The nitrogen also serves the purpose of providing an inert environment for the nozzle assemblies 110 in which to operate. As set out above, the actuators 126 oscillate at very high frequencies in order to achieve the high printing speeds. These must be maintained for long periods of time, especially during commercial printing operations. The actuators 126 operate most efficiently when they are at high temperatures. In a normal air-based environment, oxidation of the actuator can occur as a result of the heat and frequency of oscillation. This oxidation can lead to destruction and subsequent failure of the nozzle assemblies 110.
The fact that the nozzle assemblies 110 are in a nitrogen-based environment ensures that oxidation is inhibited. Thus, the nozzle assemblies can be operated at optimal temperatures and high frequencies without the danger of failure.
Referring now to
Starting with the silicon substrate or wafer 114, the dielectric layer 116 is deposited on a surface of the wafer 114. The dielectric layer 116 is in the form of approximately 1.5 microns of CVD oxide. Resist is spun on to the layer 116 and the layer 116 is exposed to mask 184 and is subsequently developed.
After being developed, the layer 116 is plasma etched down to the silicon layer 114. The resist is then stripped and the layer 116 is cleaned. This step defines the ink inlet aperture 140.
Approximately 0.5 microns of PECVD nitride is deposited as the CMOS passivation layer 118. Resist is spun on and the layer 118 is exposed to mask 190 whereafter it is developed. After development, the nitride is plasma etched down to the aluminum layer 186 and the silicon layer 114 in the region of the inlet aperture 140. The resist is stripped and the device cleaned.
A layer 192 of a sacrificial material is spun on to the layer 118. The layer 192 is 6 microns of photosensitive polyimide or approximately 4 μm of high temperature resist. The layer 192 is softbaked and is then exposed to mask 194 whereafter it is developed. The layer 192 is then hardbaked at 400° C. for one hour where the layer 192 is comprised of polyimide or at greater than 300° C. where the layer 192 is high temperature resist. It is to be noted in the drawings that the pattern-dependent distortion of the polyimide layer 192 caused by shrinkage is taken into account in the design of the mask 194.
In the next step, shown in
A 0.2 micron multi-layer metal layer 200 is then deposited. Part of this layer 200 forms the passive beam 156 of the actuator 126.
The layer 200 is formed by sputtering 1,000 Å of titanium nitride (TiN) at around 300° C. followed by sputtering 50 Å of tantalum nitride (TaN). A further 1,000 Å of TiN is sputtered on followed by 50 Å of TaN and a further 1,000 Å of TiN.
Other materials, which can be used instead of TiN, are TiB2, MoSi2 or (Ti, Al)N.
The layer 200 is then exposed to mask 202, developed and plasma etched down to the layer 196 whereafter resist, applied to the layer 200, is wet stripped taking care not to remove the cured layers 192 or 196.
A third sacrificial layer 204 is applied by spinning on 4 microns of photosensitive polyimide or approximately 2.6 microns high temperature resist. The layer 204 is softbaked whereafter it is exposed to mask 206. The exposed layer is then developed followed by hardbaking. In the case of polyimide, the layer 204 is hardbaked at 400° C. for approximately one hour or at greater than 300° C. where the layer 204 comprises resist.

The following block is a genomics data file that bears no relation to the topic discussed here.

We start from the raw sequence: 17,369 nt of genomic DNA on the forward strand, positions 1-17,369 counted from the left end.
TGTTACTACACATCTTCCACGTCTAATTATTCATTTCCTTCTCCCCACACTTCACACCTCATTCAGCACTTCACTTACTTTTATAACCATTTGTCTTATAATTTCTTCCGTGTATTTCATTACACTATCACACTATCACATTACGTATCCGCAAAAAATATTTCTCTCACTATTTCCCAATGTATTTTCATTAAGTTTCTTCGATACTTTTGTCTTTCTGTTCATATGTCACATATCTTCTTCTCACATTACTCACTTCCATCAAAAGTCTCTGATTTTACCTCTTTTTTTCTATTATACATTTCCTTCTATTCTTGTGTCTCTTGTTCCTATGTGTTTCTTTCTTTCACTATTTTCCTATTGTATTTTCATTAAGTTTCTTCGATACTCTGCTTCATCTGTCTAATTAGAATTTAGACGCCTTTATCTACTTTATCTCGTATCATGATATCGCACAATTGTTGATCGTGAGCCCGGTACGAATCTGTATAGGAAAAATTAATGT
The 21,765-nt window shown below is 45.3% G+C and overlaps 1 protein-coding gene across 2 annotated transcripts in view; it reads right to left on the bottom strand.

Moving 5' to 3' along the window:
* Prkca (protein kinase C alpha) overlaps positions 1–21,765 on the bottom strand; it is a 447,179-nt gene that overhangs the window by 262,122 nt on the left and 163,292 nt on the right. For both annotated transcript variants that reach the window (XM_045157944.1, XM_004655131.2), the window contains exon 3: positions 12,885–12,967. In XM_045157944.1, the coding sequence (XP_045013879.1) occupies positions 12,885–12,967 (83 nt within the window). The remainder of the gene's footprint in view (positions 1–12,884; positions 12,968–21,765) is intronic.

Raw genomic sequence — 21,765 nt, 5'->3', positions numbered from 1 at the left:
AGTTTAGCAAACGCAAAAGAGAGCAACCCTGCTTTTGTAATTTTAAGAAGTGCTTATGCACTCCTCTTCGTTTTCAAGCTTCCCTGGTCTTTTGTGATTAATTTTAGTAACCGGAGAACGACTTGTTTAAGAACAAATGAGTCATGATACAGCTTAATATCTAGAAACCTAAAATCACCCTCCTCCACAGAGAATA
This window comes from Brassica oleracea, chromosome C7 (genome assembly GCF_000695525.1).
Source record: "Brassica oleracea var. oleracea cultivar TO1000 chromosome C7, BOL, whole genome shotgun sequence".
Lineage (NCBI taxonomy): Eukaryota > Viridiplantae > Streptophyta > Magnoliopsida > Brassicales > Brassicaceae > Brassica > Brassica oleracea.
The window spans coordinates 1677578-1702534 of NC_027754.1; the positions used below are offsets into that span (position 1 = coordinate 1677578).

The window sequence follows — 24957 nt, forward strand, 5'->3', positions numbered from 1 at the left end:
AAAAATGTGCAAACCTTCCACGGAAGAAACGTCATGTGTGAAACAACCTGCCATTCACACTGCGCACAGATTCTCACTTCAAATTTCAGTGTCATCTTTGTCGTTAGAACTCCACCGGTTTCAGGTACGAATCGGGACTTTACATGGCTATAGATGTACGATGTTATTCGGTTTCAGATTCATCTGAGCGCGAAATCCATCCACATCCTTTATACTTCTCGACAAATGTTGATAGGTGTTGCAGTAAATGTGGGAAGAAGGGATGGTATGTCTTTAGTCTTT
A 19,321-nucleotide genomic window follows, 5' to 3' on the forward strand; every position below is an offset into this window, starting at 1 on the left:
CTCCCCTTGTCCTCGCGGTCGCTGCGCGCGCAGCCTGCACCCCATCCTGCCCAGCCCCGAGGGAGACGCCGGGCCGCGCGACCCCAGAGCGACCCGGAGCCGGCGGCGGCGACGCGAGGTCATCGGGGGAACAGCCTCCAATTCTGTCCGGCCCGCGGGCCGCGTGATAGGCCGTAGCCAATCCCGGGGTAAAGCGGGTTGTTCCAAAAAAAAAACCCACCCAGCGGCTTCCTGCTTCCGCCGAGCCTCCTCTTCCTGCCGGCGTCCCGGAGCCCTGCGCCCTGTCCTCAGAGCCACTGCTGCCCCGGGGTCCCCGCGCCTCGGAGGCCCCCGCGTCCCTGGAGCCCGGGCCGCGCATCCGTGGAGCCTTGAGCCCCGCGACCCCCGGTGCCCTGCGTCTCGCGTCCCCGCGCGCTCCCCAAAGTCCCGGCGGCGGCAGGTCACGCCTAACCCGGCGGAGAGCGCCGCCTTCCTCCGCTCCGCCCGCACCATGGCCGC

A second multi-layer metal layer 208 is applied to the layer 204. The constituents of the layer 208 are the same as the layer 200 and are applied in the same manner. It will be appreciated that both layers 200 and 208 are electrically conductive layers.
The layer 208 is exposed to mask 210 and is then developed. The layer 208 is plasma etched down to the polyimide or resist layer 204 whereafter resist applied for the layer 208 is wet stripped taking care not to remove the cured layers 192, 196 or 204. It will be noted that the remaining part of the layer 208 defines the active beam 154 of the actuator 126.
A fourth sacrificial layer 212 is applied by spinning on 4 microns of photosensitive polyimide or approximately 2.6 microns of high temperature resist. The layer 212 is softbaked, exposed to the mask 214 and is then developed to leave the island portions as shown in
As shown in
A fifth sacrificial layer 218 is applied by spinning on 2 microns of photosensitive polyimide or approximately 1.3 microns of high temperature resist. The layer 218 is softbaked, exposed to mask 220 and developed. The remaining portion of the layer 218 is then hardbaked at 400° C. for one hour in the case of the polyimide or at greater than 300° C. for the resist.
The dielectric layer 216 is plasma etched down to the sacrificial layer 212 taking care not to remove any of the sacrificial layer 218.
This step defines the nozzle opening 122, the lever arm 124 and the anchor 150 of the nozzle assembly 110.
A high Young's modulus dielectric layer 222 is deposited. This layer 222 is formed by depositing 0.2 microns of silicon nitride or aluminum nitride at a temperature below the hardbaked temperature of the sacrificial layers 192, 196, 204 and 212.
Then, as shown in
An ultraviolet (UV) release tape 224 is applied. 4 microns of resist is spun on to a rear of the silicon wafer 114. The wafer 114 is exposed to mask 226 to back etch the wafer 114 to define the ink inlet channel 144. The resist is then stripped from the wafer 114.
A further UV release tape (not shown) is applied to a rear of the wafer 114 and the tape 224 is removed. The sacrificial layers 192, 196, 204, 212 and 218 are stripped in oxygen plasma to provide the final nozzle assembly 110 as shown in
It will be appreciated by persons skilled in the art that numerous variations and/or modifications may be made to the invention as shown in the specific embodiments without departing from the spirit or scope of the invention as broadly described. The present embodiments are, therefore, to be considered in all respects as illustrative and not restrictive.